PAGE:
For the third year running, we have compiled an in-depth Whitepaper that explores students’ and graduates’ attitudes towards gender issues that are prevalent within STEM. This new report uses data collected from autumn 2019, 2020 and 2021 and uncovers new insights into the current STEM jobs market, gender issues in the workforce, the impact of the pandemic, and career confidence.
Titled ‘Understanding the Gender Imbalance in STEM’, we used survey data from 557 STEM students and recent graduates who identify as women or non-binary, studying at universities across the UK. The report reveals a number of key factors surrounding how students apply for roles, what they look for in prospective companies, and the specifications they look at before accepting a job offer.
Importance of Diversity and Inclusivity
The report found that from 2019 to 2021, the percentage of respondents that see diversity initiatives as extremely or very important when accepting job offers rose from 74% in 2019, to 83% in 2020 and 89% in 2021.
Respondents highlighted the importance they place on feeling like they belong within a company.
“I think they're really important to reassure marginalised groups that they are valued and desired among employers. There have definitely been times that I have decided not to apply for a job because it doesn't seem like somewhere that I would fit in. Diversity initiatives tell me that even if a company appears to be male-dominated, they are trying to address a gender imbalance and actively want women to apply.” – Respondent.
The report also found that in 2021, 57% of respondents said they had suffered from or experienced imposter syndrome. Many highlighted that this arose from feeling like the ‘odd one out.'
“Ever since I started pursuing a career in engineering I saw the difference in attitude towards me. I had often been subjected to joke and because of that, I was really questioning myself if engineering is the career I want to do. No person should ever question themselves, because of the 'normalised' opinions of the others.” - Plamena, Computer Hardware and Software Engineering.
Representation and career confidence
From 2019 to 2021, the number of respondents who said that the gender balance of a company would influence whether they would accept a job offer rose from 54% to 67%, that’s an increase of 13%.
Respondents highlighted that they were more likely to accept a job offer if they could see role models in prospective companies. Being able to connect over shared experiences and feel that they can relate to other employees is very important to the students, especially those who identify as BAME.
“Seeing women and women of colour in a company with high impact and leading positions is a good sign that the company gives those opportunities to women and so tells me that I will be able to have that opportunity too.” - Sayuri, Product Design & Manufacture.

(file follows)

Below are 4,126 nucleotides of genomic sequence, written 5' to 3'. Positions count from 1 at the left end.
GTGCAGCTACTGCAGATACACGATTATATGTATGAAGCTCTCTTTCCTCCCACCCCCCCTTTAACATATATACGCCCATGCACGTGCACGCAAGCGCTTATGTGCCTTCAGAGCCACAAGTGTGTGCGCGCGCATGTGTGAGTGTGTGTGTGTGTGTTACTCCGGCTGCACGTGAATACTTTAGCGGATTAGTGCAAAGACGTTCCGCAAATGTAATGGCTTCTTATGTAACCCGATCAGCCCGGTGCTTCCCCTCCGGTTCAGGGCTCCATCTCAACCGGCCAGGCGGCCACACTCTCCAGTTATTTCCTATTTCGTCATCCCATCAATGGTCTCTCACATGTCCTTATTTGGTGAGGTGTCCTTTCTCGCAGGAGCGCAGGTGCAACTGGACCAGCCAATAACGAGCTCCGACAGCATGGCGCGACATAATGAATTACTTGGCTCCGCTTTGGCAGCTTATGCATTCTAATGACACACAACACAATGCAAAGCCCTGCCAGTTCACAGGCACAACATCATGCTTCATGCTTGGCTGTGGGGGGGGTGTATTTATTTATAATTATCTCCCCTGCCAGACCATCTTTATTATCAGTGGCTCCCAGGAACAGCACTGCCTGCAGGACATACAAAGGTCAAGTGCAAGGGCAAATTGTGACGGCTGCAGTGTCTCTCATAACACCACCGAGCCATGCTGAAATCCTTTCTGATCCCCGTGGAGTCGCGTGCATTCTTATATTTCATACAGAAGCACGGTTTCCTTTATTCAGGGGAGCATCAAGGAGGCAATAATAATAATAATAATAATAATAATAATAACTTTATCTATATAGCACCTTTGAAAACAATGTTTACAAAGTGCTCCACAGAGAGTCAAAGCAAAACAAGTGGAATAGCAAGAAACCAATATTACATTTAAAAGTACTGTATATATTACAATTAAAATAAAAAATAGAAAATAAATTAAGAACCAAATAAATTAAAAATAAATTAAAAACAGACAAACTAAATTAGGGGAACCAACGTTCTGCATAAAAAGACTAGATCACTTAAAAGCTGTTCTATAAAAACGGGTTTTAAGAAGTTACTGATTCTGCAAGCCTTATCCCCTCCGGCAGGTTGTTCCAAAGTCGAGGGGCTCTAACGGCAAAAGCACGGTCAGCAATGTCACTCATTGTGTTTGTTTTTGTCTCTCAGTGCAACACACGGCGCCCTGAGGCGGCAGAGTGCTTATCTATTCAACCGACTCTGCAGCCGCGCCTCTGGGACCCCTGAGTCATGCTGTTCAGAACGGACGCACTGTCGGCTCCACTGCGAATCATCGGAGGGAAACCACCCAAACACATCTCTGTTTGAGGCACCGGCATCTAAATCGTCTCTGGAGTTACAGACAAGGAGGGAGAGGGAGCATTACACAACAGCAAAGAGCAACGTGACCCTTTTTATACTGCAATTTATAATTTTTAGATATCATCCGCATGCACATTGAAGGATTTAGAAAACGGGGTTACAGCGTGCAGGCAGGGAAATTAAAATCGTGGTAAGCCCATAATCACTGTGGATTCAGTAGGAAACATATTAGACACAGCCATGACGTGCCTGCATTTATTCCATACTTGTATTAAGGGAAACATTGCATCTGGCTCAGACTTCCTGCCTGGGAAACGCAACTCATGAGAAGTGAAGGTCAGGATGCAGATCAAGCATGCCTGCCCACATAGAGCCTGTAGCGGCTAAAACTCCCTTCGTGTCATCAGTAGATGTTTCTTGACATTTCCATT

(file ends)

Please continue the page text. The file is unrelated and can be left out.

In our whitepaper, we also wanted to explore more surrounding career confidence and barriers faced during the job search. We found that when respondents were asked to measure how confident they were that they would have a successful career after graduation, on a scale of 0 – 100, the average score was just 67%.
This shows that many talented students and graduates have doubts about their future career prospects, despite having excellent qualifications and an enthusiasm for STEM industries. One reason for this could be the COVID-19 pandemic, the whitepaper found that in 2020, 60% of respondents said that the COVID-19 pandemic had affected their future career prospects, and in 2021, this number remained high at 59%. This shows that career prospects for students and graduates are still being negatively impacted by the pandemic, which may continue for years to come.
Sophie Chadwick, Events Manager at STEM Women, explains…
“It’s clear that students and graduates can feel very uncertain about their career prospects, despite having strong qualifications and a passion for the STEM industry. It has never been more important for employers to tackle the gender imbalance in STEM by listening to young talent and reacting to their concerns. Our Whitepaper has highlighted the importance of students feeling like they belong within companies and seeing people like them in their teams and in management positions. By promoting companies with strong support systems, healthy working environments and better opportunities for minority candidates, we will hopefully take a positive step towards a more diverse STEM workforce.”
Finally, one of the key resources for employers to utilise to encourage more women into STEM roles is diversity focused careers events.
The report found that in 2019, 70% of respondents said they were more likely to apply to a company who had presented a live speaker session, this increased to 77% in 2021. This shows that respondents felt more connected to companies who shared personal career journeys and real stories from their employees.
Our updated whitepaper covers a vast and varied range of topics including the gender pay gap, sector specific gender issues and much more. For the full report, please download it below.
To view all our upcoming events visit https://stemwomenevents.com/events